Yet in the other two sentences, the same judge states:

“Although it is true that at the time the shares no longer had a negotiable value because of the state of illiquidity of the bank, there is no doubt that the bank had substantial assets that exceeded the liabilities that may have existed. This was (net) value that was worth and proved its worth in the administration of successor organisations to the bank’s business. It was value that left the hands of the shareholders and for which they received no compensation.

In defining the compensation, the Judge will have to give a meaning to these conflicting opinions. Basically, these questions have to be answered:
  1. Can the court depart from the normal commercial practice of value being established at the point of the transfer irrespective of what happens after? 

  2. Whereas in the first quoted extract the Court acknowledges that the bank may have been on the verge of insolvency, in the second quotation it speaks merely of illiquidity. Does the Court appreciate the difference between a state of illiquidity and insolvency?

  3. The difference between insolvency and illiquidity should have a great bearing on establishment of compensation due. If the bank was insolvent, the bank could not have been saved without fresh capital and as no one was prepared to put up fresh capital other than the government, then the government had the right to set its terms that the shares were valueless. If the bank was merely illiquid no fresh share capital was necessary and the Central Bank could have saved the day by operating its lender of last resort function.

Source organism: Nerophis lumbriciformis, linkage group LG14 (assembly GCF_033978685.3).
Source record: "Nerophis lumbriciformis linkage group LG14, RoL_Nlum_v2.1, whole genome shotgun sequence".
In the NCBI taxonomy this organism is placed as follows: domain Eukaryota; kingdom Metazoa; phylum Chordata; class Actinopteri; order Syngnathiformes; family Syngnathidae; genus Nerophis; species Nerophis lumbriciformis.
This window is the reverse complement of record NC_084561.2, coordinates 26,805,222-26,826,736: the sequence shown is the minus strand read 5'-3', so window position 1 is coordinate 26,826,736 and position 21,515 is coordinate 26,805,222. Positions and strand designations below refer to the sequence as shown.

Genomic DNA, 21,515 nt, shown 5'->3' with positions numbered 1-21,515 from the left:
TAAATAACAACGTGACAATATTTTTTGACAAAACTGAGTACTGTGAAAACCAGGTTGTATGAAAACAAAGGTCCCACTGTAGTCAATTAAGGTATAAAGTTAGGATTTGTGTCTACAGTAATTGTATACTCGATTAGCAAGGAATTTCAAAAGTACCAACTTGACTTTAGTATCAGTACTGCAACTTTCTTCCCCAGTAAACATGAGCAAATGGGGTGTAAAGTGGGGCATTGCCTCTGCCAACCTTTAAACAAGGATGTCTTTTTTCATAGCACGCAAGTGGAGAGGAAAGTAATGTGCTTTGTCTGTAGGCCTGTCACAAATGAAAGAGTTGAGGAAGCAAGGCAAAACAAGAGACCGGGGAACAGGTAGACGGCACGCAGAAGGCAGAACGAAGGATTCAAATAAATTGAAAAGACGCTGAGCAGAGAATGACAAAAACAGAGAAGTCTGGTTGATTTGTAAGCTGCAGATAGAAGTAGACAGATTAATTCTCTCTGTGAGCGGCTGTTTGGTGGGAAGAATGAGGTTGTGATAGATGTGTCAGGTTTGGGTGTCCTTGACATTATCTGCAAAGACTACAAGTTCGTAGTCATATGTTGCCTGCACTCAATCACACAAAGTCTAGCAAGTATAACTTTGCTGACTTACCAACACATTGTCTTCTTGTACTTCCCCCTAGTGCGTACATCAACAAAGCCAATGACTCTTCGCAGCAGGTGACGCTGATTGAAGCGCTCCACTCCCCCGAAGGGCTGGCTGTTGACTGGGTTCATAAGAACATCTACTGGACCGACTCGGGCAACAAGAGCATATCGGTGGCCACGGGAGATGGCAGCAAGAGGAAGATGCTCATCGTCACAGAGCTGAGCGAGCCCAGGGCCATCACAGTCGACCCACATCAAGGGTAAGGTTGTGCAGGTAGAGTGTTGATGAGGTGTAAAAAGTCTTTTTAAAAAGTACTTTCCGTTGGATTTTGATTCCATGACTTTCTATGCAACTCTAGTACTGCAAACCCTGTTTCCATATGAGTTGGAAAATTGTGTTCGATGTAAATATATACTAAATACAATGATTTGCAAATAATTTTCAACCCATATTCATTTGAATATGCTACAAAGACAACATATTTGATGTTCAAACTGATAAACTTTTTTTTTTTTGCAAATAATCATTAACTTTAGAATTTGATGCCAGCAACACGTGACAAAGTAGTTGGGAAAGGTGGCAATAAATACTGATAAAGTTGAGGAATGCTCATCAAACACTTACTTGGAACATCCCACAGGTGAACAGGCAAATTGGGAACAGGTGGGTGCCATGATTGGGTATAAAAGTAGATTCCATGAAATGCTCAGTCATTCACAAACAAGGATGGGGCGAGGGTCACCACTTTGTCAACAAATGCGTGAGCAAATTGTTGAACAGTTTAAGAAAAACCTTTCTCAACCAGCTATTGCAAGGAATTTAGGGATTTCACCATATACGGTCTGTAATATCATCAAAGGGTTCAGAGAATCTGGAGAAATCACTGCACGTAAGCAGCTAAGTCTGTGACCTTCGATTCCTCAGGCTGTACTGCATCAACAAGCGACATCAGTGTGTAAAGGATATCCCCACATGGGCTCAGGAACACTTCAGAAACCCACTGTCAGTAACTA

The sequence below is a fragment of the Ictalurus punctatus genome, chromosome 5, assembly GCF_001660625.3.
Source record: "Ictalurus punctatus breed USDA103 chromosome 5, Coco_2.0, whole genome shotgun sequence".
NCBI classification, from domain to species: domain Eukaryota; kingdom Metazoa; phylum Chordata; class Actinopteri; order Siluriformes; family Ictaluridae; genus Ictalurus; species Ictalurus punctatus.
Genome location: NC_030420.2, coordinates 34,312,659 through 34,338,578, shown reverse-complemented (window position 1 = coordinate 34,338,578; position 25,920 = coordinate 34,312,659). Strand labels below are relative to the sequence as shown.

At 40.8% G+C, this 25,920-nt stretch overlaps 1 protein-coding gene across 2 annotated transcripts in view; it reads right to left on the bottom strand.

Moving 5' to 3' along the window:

4. Is the court prepared to usurp and overrule the role of the Central Bank in determining that in the circumstances then prevailing that the bank was insolvent not merely illiquid, so much so that it was not supported with lender of last resort liquidity?
I await the full court decision before making final analysis of its fairness and suitability.

Thursday, 13 February 2014

Two Italians: one in a hurry - one biding time

The future of the EU may depend on two Italian gentlemen.

The Italian in a hurry

It is easy to label the new head of the Italian left of centre Partito Democratico (PD) and Mayor of Florence, Matteo Renzi as a man in a hurry. Renzi has brought new energy and determination to the Italian political scene.